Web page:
Now Or Never

Sue the school board. That's what this bullied Canadian teen did — and won

Are you getting bullied at school but you don't think your principal and other officials are doing enough to stop it? One option is to sue them, as 16-year-old Winston Karam did in Ottawa.
Winston Karam is a 16-year-old Ottawa student who successfully sued his school division for neglecting to confront his bullies. (Ashley Burke, CBC)

Let's say you're a bullied teen who's done everything you can to stand up to the kids who are making your life a living hell — but school officials refuse to stop it.

What are you going to do to get the authorities' attention?

If you're 16-year-old Winston Karam, the answer is simple: Sue them.

Ottawa's Winston Karam and his mother, Vania Karam. (Courtesy Vania Karam)

That's what the Ottawa boy and his mom, Vania Karam, did a couple of years ago when he was repeatedly choked, pushed into lockers and called the N-word by two out-of-control classmates.

When the school principal and others refused their pleas for help, they called a lawyer.

Their move paid off in May when they won their case against the Ottawa-Carleton District School Board, not to mention $3,000. It set a legal precedent across Canada that could see other school officials being held accountable if they turn a blind eye to bullying.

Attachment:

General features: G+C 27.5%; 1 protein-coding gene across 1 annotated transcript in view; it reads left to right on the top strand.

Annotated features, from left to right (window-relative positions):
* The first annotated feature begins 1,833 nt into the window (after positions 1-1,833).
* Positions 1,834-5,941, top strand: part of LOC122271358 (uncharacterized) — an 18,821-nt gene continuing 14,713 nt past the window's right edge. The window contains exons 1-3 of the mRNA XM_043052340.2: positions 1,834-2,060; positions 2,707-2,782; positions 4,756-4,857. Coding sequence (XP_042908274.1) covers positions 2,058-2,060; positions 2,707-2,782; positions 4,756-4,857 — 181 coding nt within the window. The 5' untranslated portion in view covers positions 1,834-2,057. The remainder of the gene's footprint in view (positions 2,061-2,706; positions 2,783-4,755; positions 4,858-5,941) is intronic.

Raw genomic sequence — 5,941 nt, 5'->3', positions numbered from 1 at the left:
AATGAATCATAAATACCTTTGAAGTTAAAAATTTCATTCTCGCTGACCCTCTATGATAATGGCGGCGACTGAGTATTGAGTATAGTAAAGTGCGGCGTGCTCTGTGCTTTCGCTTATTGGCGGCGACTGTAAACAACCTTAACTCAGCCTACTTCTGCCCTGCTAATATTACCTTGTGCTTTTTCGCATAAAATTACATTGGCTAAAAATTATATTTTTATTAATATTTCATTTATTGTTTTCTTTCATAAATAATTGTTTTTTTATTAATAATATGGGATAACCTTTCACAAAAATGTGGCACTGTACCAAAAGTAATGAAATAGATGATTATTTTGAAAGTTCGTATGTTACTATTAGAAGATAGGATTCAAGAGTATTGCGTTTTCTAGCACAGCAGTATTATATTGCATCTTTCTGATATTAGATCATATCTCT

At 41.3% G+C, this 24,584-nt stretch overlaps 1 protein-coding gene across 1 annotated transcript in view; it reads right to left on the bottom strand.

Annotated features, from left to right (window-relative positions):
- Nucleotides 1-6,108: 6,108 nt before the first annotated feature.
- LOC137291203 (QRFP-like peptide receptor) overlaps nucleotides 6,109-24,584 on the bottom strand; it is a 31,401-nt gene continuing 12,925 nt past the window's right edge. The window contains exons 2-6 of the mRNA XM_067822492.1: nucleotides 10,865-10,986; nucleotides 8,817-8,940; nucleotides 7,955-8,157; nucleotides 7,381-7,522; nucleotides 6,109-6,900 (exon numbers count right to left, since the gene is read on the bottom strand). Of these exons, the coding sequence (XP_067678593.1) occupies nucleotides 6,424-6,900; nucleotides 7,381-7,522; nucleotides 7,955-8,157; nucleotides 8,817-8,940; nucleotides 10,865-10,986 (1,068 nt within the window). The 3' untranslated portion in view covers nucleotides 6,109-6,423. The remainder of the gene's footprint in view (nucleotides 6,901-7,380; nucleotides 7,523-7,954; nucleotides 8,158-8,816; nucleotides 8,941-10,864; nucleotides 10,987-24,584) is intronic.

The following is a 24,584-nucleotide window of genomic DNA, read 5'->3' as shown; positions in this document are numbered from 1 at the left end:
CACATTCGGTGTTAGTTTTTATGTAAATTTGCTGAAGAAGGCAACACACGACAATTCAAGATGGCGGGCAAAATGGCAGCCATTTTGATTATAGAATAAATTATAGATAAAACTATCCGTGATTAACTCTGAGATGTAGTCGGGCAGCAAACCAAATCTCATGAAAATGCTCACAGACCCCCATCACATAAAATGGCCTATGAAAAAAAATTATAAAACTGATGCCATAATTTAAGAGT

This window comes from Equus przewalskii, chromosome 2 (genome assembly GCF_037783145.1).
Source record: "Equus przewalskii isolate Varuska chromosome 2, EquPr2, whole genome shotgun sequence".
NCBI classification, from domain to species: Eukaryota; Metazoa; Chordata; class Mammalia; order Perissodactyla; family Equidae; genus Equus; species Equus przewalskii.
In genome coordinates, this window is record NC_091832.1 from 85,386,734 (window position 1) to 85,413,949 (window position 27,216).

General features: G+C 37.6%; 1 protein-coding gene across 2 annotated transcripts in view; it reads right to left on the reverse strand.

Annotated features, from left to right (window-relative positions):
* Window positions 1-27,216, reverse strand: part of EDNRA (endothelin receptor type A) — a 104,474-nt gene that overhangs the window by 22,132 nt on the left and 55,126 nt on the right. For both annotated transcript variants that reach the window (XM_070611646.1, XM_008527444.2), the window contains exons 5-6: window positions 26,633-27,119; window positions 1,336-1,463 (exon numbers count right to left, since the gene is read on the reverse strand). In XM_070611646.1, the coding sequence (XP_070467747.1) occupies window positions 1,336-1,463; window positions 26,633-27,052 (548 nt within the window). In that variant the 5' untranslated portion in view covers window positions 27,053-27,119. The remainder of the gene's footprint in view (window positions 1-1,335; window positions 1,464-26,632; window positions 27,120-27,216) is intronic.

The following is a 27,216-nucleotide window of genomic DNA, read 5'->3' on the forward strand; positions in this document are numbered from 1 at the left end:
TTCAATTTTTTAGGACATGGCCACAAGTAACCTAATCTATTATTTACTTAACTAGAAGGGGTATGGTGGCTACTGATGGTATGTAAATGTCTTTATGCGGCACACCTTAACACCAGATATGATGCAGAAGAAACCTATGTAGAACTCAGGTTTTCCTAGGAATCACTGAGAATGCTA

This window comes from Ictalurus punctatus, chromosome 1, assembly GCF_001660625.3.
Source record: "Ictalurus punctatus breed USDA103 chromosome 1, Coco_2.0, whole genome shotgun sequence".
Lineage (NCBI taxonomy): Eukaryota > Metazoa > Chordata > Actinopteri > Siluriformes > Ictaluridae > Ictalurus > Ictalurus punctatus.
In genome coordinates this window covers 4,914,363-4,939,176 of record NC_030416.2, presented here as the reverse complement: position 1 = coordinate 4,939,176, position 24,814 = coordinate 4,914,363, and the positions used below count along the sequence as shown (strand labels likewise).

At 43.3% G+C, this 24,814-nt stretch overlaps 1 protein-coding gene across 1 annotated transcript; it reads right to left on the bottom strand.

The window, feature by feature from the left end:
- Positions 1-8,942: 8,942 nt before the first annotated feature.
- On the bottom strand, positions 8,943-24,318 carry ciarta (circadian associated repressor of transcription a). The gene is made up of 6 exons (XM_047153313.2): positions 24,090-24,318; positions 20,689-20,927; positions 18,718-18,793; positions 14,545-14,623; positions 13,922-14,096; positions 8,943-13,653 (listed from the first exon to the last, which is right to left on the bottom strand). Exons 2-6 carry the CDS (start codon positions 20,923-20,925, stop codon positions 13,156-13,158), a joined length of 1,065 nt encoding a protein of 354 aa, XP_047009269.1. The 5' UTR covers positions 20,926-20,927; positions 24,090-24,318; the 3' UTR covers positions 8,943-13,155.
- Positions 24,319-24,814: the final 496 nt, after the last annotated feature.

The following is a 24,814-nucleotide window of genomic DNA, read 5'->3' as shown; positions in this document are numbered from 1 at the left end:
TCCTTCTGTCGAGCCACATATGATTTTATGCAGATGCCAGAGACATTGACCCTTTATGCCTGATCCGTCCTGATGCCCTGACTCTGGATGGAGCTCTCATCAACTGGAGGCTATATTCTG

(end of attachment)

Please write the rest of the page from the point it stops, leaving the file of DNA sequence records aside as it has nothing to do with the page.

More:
The win came at a cost. Over the four-year legal process, Vania said she spent $55,000.

"Now, all schools have a duty of care to respond to complaints of bullying, to take action and protect students from harm that comes to them as a result of bullying," said Vania. 

"If they don't, they can be found negligent and financially liable."

Winston hasn't been bullied since, but he also hasn't gotten back the carefree laugh he used to have before his tormentors mocked it. "One of my goals was to change how I laugh," he said.

"I realize now you shouldn't have to do that."

"When I look back on it all I would say his laugh never really returned to normal," said Vania.

"I regret giving the school authorities any credibility at all. I think you should always believe your kids."

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